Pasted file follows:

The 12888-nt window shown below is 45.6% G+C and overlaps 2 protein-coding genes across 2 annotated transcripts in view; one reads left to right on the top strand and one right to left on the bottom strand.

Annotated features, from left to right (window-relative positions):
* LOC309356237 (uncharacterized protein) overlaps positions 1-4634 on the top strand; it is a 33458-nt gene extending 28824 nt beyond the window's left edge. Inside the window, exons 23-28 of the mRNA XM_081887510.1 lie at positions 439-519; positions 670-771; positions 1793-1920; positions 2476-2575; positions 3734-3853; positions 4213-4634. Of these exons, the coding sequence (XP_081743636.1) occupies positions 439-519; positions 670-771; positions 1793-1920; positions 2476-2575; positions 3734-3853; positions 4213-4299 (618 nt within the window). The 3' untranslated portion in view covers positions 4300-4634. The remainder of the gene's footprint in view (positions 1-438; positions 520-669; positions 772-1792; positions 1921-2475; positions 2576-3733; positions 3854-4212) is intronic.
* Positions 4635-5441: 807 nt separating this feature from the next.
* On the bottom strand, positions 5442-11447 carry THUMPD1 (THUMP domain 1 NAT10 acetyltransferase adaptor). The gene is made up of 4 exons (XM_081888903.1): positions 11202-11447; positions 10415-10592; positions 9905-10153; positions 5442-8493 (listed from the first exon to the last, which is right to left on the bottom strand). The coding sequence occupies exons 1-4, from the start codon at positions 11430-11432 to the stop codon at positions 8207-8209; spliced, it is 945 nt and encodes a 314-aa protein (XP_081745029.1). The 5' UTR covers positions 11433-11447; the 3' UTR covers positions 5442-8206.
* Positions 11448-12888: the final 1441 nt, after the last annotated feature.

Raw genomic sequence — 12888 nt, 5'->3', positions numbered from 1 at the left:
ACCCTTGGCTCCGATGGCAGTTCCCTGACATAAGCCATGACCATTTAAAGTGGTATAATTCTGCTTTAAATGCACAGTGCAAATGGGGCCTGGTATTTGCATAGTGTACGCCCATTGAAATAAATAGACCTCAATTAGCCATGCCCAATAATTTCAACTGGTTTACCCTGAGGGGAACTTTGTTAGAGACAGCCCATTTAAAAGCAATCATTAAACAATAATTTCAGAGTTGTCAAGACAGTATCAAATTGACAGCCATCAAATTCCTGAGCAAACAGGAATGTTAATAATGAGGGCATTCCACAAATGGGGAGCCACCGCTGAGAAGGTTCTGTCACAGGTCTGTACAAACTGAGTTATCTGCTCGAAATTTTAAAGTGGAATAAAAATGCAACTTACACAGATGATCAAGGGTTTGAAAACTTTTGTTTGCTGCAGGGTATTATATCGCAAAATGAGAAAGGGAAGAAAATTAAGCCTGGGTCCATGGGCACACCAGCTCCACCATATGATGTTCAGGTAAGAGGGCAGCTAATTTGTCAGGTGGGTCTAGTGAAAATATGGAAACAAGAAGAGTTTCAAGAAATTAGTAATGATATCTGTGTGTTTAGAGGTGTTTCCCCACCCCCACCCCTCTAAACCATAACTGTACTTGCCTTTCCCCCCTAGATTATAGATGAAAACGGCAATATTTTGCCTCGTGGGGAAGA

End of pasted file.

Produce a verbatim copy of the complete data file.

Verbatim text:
The 12888-nt window shown below is 45.6% G+C and overlaps 2 protein-coding genes across 2 annotated transcripts in view; one reads left to right on the top strand and one right to left on the bottom strand.

Annotated features, from left to right (window-relative positions):
* LOC309356237 (uncharacterized protein) overlaps positions 1-4634 on the top strand; it is a 33458-nt gene extending 28824 nt beyond the window's left edge. Inside the window, exons 23-28 of the mRNA XM_081887510.1 lie at positions 439-519; positions 670-771; positions 1793-1920; positions 2476-2575; positions 3734-3853; positions 4213-4634. Of these exons, the coding sequence (XP_081743636.1) occupies positions 439-519; positions 670-771; positions 1793-1920; positions 2476-2575; positions 3734-3853; positions 4213-4299 (618 nt within the window). The 3' untranslated portion in view covers positions 4300-4634. The remainder of the gene's footprint in view (positions 1-438; positions 520-669; positions 772-1792; positions 1921-2475; positions 2576-3733; positions 3854-4212) is intronic.
* Positions 4635-5441: 807 nt separating this feature from the next.
* On the bottom strand, positions 5442-11447 carry THUMPD1 (THUMP domain 1 NAT10 acetyltransferase adaptor). The gene is made up of 4 exons (XM_081888903.1): positions 11202-11447; positions 10415-10592; positions 9905-10153; positions 5442-8493 (listed from the first exon to the last, which is right to left on the bottom strand). The coding sequence occupies exons 1-4, from the start codon at positions 11430-11432 to the stop codon at positions 8207-8209; spliced, it is 945 nt and encodes a 314-aa protein (XP_081745029.1). The 5' UTR covers positions 11433-11447; the 3' UTR covers positions 5442-8206.
* Positions 11448-12888: the final 1441 nt, after the last annotated feature.

Raw genomic sequence — 12888 nt, 5'->3', positions numbered from 1 at the left:
ACCCTTGGCTCCGATGGCAGTTCCCTGACATAAGCCATGACCATTTAAAGTGGTATAATTCTGCTTTAAATGCACAGTGCAAATGGGGCCTGGTATTTGCATAGTGTACGCCCATTGAAATAAATAGACCTCAATTAGCCATGCCCAATAATTTCAACTGGTTTACCCTGAGGGGAACTTTGTTAGAGACAGCCCATTTAAAAGCAATCATTAAACAATAATTTCAGAGTTGTCAAGACAGTATCAAATTGACAGCCATCAAATTCCTGAGCAAACAGGAATGTTAATAATGAGGGCATTCCACAAATGGGGAGCCACCGCTGAGAAGGTTCTGTCACAGGTCTGTACAAACTGAGTTATCTGCTCGAAATTTTAAAGTGGAATAAAAATGCAACTTACACAGATGATCAAGGGTTTGAAAACTTTTGTTTGCTGCAGGGTATTATATCGCAAAATGAGAAAGGGAAGAAAATTAAGCCTGGGTCCATGGGCACACCAGCTCCACCATATGATGTTCAGGTAAGAGGGCAGCTAATTTGTCAGGTGGGTCTAGTGAAAATATGGAAACAAGAAGAGTTTCAAGAAATTAGTAATGATATCTGTGTGTTTAGAGGTGTTTCCCCACCCCCACCCCTCTAAACCATAACTGTACTTGCCTTTCCCCCCTAGATTATAGATGAAAACGGCAATATTTTGCCTCGTGGGGAAGA